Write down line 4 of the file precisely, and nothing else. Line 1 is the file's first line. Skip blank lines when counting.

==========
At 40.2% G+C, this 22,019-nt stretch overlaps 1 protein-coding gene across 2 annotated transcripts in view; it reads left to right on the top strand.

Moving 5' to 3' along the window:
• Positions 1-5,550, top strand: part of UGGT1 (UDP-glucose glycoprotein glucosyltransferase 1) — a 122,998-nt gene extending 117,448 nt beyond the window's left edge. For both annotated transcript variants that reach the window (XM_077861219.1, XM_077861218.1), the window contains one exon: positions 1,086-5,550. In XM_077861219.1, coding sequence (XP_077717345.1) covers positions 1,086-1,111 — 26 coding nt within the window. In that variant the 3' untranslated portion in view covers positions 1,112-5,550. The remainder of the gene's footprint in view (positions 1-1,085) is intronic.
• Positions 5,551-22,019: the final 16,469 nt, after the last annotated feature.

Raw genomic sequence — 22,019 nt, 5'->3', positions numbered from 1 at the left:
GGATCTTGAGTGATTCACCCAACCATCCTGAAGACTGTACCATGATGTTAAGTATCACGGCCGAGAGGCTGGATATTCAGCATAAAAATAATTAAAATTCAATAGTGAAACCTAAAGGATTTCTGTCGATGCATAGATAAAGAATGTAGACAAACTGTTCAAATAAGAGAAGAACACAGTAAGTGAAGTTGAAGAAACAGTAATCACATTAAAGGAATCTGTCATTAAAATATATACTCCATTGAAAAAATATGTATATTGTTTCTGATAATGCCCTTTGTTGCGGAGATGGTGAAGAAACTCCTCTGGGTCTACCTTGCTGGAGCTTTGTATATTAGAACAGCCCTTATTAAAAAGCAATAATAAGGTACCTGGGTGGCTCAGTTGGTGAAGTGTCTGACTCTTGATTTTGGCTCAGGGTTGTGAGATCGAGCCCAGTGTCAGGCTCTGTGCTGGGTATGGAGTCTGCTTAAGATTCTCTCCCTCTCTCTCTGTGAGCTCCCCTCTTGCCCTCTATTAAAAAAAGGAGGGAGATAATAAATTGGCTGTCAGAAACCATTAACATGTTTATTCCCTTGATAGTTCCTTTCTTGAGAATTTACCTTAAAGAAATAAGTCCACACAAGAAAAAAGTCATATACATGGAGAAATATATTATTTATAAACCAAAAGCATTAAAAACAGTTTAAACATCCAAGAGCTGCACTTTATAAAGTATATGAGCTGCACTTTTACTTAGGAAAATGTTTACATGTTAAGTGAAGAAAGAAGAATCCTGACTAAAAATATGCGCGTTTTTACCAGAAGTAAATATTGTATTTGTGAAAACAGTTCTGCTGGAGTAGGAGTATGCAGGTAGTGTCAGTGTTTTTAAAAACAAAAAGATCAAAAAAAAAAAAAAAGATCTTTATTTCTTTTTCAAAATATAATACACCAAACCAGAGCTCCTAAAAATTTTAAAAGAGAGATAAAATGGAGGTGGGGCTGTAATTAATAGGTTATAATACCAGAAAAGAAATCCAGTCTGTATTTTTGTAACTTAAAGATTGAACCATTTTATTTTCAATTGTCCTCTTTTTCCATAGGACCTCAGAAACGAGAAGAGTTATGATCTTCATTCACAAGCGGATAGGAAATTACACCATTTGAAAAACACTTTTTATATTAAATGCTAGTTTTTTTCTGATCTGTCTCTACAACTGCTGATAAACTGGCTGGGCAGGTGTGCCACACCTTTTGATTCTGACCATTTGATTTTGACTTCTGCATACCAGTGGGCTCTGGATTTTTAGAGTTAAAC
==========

• Positions 5,551-22,019: the final 16,469 nt, after the last annotated feature.